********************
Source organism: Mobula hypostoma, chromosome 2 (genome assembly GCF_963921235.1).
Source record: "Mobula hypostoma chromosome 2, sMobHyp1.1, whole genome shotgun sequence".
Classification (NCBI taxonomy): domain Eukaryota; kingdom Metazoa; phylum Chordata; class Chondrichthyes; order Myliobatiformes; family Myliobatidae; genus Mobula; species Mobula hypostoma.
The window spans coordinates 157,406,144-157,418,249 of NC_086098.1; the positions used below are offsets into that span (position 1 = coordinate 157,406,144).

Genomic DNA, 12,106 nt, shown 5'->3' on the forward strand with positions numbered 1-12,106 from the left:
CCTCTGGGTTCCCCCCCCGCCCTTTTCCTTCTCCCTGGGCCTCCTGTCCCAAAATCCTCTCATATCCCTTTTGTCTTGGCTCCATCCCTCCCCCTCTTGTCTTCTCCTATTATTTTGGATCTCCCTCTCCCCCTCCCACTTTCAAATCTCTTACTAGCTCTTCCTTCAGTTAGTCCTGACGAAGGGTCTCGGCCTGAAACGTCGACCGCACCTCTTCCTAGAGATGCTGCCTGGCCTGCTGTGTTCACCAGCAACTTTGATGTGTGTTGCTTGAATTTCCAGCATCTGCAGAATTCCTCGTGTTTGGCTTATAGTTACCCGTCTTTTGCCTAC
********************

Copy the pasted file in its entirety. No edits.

Source organism: Mobula hypostoma, chromosome 2 (genome assembly GCF_963921235.1).
Source record: "Mobula hypostoma chromosome 2, sMobHyp1.1, whole genome shotgun sequence".
Classification (NCBI taxonomy): domain Eukaryota; kingdom Metazoa; phylum Chordata; class Chondrichthyes; order Myliobatiformes; family Myliobatidae; genus Mobula; species Mobula hypostoma.
The window spans coordinates 157,406,144-157,418,249 of NC_086098.1; the positions used below are offsets into that span (position 1 = coordinate 157,406,144).

Genomic DNA, 12,106 nt, shown 5'->3' on the forward strand with positions numbered 1-12,106 from the left:
CCTCTGGGTTCCCCCCCCGCCCTTTTCCTTCTCCCTGGGCCTCCTGTCCCAAAATCCTCTCATATCCCTTTTGTCTTGGCTCCATCCCTCCCCCTCTTGTCTTCTCCTATTATTTTGGATCTCCCTCTCCCCCTCCCACTTTCAAATCTCTTACTAGCTCTTCCTTCAGTTAGTCCTGACGAAGGGTCTCGGCCTGAAACGTCGACCGCACCTCTTCCTAGAGATGCTGCCTGGCCTGCTGTGTTCACCAGCAACTTTGATGTGTGTTGCTTGAATTTCCAGCATCTGCAGAATTCCTCGTGTTTGGCTTATAGTTACCCGTCTTTTGCCTAC